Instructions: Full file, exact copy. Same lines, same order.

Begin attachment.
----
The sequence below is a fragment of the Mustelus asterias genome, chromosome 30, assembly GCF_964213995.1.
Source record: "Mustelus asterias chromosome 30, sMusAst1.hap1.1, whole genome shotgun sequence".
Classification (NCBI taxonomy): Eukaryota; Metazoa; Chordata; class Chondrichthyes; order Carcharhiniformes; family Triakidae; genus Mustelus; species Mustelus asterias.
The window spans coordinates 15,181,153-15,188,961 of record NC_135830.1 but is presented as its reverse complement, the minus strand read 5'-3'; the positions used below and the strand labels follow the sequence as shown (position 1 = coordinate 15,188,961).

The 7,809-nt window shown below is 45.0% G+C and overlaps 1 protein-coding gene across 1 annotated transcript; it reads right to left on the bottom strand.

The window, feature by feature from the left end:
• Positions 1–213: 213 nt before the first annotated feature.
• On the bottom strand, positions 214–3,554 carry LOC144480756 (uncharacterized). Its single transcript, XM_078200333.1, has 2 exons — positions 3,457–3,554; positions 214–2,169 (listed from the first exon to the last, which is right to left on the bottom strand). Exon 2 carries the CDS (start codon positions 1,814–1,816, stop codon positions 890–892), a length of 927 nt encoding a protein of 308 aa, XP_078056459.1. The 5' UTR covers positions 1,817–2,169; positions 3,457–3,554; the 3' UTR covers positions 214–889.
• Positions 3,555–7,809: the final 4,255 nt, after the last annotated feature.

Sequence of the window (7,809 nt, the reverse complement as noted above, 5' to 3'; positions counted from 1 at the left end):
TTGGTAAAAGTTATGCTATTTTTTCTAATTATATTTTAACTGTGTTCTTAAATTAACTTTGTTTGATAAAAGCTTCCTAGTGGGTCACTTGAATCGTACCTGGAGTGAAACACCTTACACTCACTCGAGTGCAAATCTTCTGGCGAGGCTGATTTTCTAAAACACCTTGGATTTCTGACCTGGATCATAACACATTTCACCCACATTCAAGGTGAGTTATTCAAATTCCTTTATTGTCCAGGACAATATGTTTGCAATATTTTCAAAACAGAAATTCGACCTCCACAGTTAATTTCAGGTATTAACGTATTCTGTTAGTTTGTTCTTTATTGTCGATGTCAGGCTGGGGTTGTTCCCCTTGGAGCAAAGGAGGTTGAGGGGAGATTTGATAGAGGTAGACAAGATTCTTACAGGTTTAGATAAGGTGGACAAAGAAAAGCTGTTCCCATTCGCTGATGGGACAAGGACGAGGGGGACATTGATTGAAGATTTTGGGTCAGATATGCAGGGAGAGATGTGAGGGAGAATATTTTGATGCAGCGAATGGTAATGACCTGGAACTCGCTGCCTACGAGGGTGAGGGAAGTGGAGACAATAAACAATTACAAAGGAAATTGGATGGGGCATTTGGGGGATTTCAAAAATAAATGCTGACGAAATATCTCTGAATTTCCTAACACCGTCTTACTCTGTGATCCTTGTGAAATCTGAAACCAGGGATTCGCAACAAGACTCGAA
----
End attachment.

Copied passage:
The sequence below is a fragment of the Mustelus asterias genome, chromosome 30, assembly GCF_964213995.1.
Source record: "Mustelus asterias chromosome 30, sMusAst1.hap1.1, whole genome shotgun sequence".
Classification (NCBI taxonomy): Eukaryota; Metazoa; Chordata; class Chondrichthyes; order Carcharhiniformes; family Triakidae; genus Mustelus; species Mustelus asterias.
The window spans coordinates 15,181,153-15,188,961 of record NC_135830.1 but is presented as its reverse complement, the minus strand read 5'-3'; the positions used below and the strand labels follow the sequence as shown (position 1 = coordinate 15,188,961).

The 7,809-nt window shown below is 45.0% G+C and overlaps 1 protein-coding gene across 1 annotated transcript; it reads right to left on the bottom strand.

The window, feature by feature from the left end:
• Positions 1–213: 213 nt before the first annotated feature.
• On the bottom strand, positions 214–3,554 carry LOC144480756 (uncharacterized). Its single transcript, XM_078200333.1, has 2 exons — positions 3,457–3,554; positions 214–2,169 (listed from the first exon to the last, which is right to left on the bottom strand). Exon 2 carries the CDS (start codon positions 1,814–1,816, stop codon positions 890–892), a length of 927 nt encoding a protein of 308 aa, XP_078056459.1. The 5' UTR covers positions 1,817–2,169; positions 3,457–3,554; the 3' UTR covers positions 214–889.
• Positions 3,555–7,809: the final 4,255 nt, after the last annotated feature.

Sequence of the window (7,809 nt, the reverse complement as noted above, 5' to 3'; positions counted from 1 at the left end):
TTGGTAAAAGTTATGCTATTTTTTCTAATTATATTTTAACTGTGTTCTTAAATTAACTTTGTTTGATAAAAGCTTCCTAGTGGGTCACTTGAATCGTACCTGGAGTGAAACACCTTACACTCACTCGAGTGCAAATCTTCTGGCGAGGCTGATTTTCTAAAACACCTTGGATTTCTGACCTGGATCATAACACATTTCACCCACATTCAAGGTGAGTTATTCAAATTCCTTTATTGTCCAGGACAATATGTTTGCAATATTTTCAAAACAGAAATTCGACCTCCACAGTTAATTTCAGGTATTAACGTATTCTGTTAGTTTGTTCTTTATTGTCGATGTCAGGCTGGGGTTGTTCCCCTTGGAGCAAAGGAGGTTGAGGGGAGATTTGATAGAGGTAGACAAGATTCTTACAGGTTTAGATAAGGTGGACAAAGAAAAGCTGTTCCCATTCGCTGATGGGACAAGGACGAGGGGGACATTGATTGAAGATTTTGGGTCAGATATGCAGGGAGAGATGTGAGGGAGAATATTTTGATGCAGCGAATGGTAATGACCTGGAACTCGCTGCCTACGAGGGTGAGGGAAGTGGAGACAATAAACAATTACAAAGGAAATTGGATGGGGCATTTGGGGGATTTCAAAAATAAATGCTGACGAAATATCTCTGAATTTCCTAACACCGTCTTACTCTGTGATCCTTGTGAAATCTGAAACCAGGGATTCGCAACAAGACTCGAA